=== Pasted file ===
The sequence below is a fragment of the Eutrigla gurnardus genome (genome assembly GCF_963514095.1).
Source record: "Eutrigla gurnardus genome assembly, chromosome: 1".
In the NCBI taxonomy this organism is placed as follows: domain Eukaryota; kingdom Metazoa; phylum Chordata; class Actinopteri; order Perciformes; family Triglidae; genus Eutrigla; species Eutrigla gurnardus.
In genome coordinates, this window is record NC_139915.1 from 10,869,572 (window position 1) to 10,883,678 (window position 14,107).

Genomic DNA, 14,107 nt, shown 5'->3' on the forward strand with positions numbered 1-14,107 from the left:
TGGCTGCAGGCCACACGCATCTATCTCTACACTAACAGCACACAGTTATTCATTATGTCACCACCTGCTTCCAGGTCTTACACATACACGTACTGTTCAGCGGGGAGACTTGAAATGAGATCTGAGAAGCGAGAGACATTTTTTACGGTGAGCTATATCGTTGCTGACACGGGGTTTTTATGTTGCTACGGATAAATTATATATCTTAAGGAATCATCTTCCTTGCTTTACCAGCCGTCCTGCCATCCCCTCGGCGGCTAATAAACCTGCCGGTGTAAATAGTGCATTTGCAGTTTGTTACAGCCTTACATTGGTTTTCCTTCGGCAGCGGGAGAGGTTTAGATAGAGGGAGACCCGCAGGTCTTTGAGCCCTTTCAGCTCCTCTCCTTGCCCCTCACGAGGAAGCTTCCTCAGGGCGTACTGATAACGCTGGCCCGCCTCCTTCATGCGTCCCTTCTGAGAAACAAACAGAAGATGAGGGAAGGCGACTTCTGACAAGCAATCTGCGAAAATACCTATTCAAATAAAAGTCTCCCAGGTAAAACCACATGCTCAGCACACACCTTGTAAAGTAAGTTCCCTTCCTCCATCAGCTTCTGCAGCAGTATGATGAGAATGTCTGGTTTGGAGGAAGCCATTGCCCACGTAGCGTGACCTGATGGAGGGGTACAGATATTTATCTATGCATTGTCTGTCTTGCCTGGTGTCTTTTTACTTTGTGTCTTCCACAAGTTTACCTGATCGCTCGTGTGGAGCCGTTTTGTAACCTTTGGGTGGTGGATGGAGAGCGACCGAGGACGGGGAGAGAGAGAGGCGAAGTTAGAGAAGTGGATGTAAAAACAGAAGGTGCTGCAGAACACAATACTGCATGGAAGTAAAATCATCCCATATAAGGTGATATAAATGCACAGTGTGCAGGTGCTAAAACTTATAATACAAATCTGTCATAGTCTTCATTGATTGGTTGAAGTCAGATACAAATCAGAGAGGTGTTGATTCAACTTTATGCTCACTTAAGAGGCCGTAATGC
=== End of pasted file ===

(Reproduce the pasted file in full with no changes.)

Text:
The sequence below is a fragment of the Eutrigla gurnardus genome (genome assembly GCF_963514095.1).
Source record: "Eutrigla gurnardus genome assembly, chromosome: 1".
In the NCBI taxonomy this organism is placed as follows: domain Eukaryota; kingdom Metazoa; phylum Chordata; class Actinopteri; order Perciformes; family Triglidae; genus Eutrigla; species Eutrigla gurnardus.
In genome coordinates, this window is record NC_139915.1 from 10,869,572 (window position 1) to 10,883,678 (window position 14,107).

Genomic DNA, 14,107 nt, shown 5'->3' on the forward strand with positions numbered 1-14,107 from the left:
TGGCTGCAGGCCACACGCATCTATCTCTACACTAACAGCACACAGTTATTCATTATGTCACCACCTGCTTCCAGGTCTTACACATACACGTACTGTTCAGCGGGGAGACTTGAAATGAGATCTGAGAAGCGAGAGACATTTTTTACGGTGAGCTATATCGTTGCTGACACGGGGTTTTTATGTTGCTACGGATAAATTATATATCTTAAGGAATCATCTTCCTTGCTTTACCAGCCGTCCTGCCATCCCCTCGGCGGCTAATAAACCTGCCGGTGTAAATAGTGCATTTGCAGTTTGTTACAGCCTTACATTGGTTTTCCTTCGGCAGCGGGAGAGGTTTAGATAGAGGGAGACCCGCAGGTCTTTGAGCCCTTTCAGCTCCTCTCCTTGCCCCTCACGAGGAAGCTTCCTCAGGGCGTACTGATAACGCTGGCCCGCCTCCTTCATGCGTCCCTTCTGAGAAACAAACAGAAGATGAGGGAAGGCGACTTCTGACAAGCAATCTGCGAAAATACCTATTCAAATAAAAGTCTCCCAGGTAAAACCACATGCTCAGCACACACCTTGTAAAGTAAGTTCCCTTCCTCCATCAGCTTCTGCAGCAGTATGATGAGAATGTCTGGTTTGGAGGAAGCCATTGCCCACGTAGCGTGACCTGATGGAGGGGTACAGATATTTATCTATGCATTGTCTGTCTTGCCTGGTGTCTTTTTACTTTGTGTCTTCCACAAGTTTACCTGATCGCTCGTGTGGAGCCGTTTTGTAACCTTTGGGTGGTGGATGGAGAGCGACCGAGGACGGGGAGAGAGAGAGGCGAAGTTAGAGAAGTGGATGTAAAAACAGAAGGTGCTGCAGAACACAATACTGCATGGAAGTAAAATCATCCCATATAAGGTGATATAAATGCACAGTGTGCAGGTGCTAAAACTTATAATACAAATCTGTCATAGTCTTCATTGATTGGTTGAAGTCAGATACAAATCAGAGAGGTGTTGATTCAACTTTATGCTCACTTAAGAGGCCGTAATGC